Browse through a comprehensive list of all USGS national and state news items.
Earlier this month, the USGS launched “TopoView 2.1”, an enhancement to the current popular TopoView mapping service that lets users discover, interact, and download historical USGS topographic maps scans.
A tabletop water filter demo designed to remove phosphorus from waste water has in five-years grown into a fully functional water treatment system capable of filtering more than 100-thousand gallons per day.
A new study by the U.S. Geological Survey and its partners has identified situations and conditions where some animals display behavioral flexibility – the ability to rapidly change behavior in response to short – or long-term environmental changes such as climate variability.
Lack of Major Hurricanes Since 2008 Is Likely the Main Reason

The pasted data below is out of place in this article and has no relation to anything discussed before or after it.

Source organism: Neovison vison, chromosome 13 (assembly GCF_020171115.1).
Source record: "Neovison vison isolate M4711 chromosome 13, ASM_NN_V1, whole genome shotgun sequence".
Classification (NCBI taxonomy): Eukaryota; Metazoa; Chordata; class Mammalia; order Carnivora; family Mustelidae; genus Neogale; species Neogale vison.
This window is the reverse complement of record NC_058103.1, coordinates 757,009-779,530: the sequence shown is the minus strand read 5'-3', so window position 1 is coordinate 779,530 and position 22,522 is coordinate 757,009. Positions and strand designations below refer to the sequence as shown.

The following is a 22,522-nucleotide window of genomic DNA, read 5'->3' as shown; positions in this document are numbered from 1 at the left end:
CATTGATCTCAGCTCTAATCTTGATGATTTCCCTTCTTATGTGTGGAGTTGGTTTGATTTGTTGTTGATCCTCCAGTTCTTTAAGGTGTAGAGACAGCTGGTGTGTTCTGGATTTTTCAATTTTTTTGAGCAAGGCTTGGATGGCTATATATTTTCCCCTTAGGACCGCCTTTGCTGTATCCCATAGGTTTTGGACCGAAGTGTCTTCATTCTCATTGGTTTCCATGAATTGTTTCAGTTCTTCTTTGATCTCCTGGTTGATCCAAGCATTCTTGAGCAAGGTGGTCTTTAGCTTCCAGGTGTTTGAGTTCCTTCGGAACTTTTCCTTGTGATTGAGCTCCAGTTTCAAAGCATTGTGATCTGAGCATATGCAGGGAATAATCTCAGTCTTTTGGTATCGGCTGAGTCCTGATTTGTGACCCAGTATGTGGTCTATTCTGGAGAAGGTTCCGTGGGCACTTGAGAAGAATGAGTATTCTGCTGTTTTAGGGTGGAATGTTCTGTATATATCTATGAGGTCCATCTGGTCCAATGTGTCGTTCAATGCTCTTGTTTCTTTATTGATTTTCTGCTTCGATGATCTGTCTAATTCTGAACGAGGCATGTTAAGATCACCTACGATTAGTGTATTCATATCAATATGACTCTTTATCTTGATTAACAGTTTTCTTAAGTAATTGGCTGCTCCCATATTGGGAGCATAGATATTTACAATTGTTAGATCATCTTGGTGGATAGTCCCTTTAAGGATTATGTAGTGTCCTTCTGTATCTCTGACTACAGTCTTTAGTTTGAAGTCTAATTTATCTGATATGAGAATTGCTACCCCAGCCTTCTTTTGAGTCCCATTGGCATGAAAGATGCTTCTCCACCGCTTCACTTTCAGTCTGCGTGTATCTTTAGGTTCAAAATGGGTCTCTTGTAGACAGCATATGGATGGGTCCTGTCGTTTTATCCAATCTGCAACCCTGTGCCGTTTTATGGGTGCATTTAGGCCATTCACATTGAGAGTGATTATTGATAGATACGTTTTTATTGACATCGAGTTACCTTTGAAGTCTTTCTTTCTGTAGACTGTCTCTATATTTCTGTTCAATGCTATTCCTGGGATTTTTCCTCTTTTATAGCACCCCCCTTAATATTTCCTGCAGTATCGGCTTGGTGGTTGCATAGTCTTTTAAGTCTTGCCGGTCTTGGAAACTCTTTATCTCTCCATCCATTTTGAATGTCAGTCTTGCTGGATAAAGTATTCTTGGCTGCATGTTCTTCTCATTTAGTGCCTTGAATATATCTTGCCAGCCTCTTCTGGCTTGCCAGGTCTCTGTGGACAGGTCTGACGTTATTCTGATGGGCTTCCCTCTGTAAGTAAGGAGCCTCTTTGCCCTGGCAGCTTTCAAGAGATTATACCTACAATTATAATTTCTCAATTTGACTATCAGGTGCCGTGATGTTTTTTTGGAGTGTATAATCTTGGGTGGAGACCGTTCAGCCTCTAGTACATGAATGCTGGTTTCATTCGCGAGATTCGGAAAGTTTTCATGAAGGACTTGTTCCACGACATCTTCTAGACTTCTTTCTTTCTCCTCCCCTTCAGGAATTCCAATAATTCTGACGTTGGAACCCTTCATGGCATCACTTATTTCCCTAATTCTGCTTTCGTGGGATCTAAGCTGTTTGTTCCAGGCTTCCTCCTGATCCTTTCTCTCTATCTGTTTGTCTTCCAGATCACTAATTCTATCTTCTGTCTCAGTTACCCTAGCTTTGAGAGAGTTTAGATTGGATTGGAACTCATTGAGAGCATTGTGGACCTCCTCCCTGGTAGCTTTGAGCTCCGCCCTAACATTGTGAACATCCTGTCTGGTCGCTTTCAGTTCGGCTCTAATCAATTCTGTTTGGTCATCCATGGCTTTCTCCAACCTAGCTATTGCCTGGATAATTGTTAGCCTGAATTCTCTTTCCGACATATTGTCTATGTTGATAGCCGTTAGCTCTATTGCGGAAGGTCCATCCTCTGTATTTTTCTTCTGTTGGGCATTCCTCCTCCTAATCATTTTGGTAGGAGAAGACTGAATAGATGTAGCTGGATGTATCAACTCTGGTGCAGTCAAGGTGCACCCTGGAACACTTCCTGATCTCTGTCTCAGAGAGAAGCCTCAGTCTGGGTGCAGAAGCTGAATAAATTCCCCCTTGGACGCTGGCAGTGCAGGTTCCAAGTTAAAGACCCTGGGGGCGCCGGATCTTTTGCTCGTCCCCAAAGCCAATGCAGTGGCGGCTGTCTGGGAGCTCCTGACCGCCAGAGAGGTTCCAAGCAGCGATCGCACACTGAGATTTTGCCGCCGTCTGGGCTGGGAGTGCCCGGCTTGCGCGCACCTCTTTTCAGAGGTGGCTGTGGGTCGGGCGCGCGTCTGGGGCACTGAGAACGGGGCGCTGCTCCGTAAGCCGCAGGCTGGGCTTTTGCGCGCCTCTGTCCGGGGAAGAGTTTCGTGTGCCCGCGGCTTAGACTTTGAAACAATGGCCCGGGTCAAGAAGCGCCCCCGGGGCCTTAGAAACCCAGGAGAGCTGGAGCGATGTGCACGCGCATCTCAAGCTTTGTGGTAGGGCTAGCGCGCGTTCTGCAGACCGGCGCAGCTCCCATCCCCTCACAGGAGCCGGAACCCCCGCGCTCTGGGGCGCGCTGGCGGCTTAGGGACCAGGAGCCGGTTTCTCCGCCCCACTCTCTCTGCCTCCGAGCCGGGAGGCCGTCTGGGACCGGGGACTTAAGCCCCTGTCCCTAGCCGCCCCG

Forest birds on the island of Hawaii are responding positively to being restored in one of the largest, ongoing reforestation projects at Hakalau Forest National Wildlife Refuge, according to a new study released July 10 in the journal Restoration Ecology.
Media Alert: Reporters wishing to accompany USGS scientists in the field the week of July 10 should contact Bill Coon, 607-220-6280 or firstname.lastname@example.org by 5 pm EDT Friday, July 7.
Hot new imagery from temperature-sensing cameras suggests that bats who warm up from hibernation together throughout the winter may be better at surviving white nose syndrome, a disease caused by a cold-loving fungus ravaging insect-eating bat populations in the United States and Canada.
Updated USGS digital topographic maps feature more trails and other recreation points of interest
Adding milkweeds and other native flowering plants into midwestern agricultural lands is key to restoring monarch butterflies, with milkweed sowers from all sectors of society being critically needed for success.
Scientists recently reconstructed the skin of endangered green turtles, marking the first time that skin of a non-mammal was successfully engineered in a laboratory, according to a recently published U.S. Geological Survey study. In turn, the scientists were able to grow a tumor-associated virus to better understand certain tumor diseases.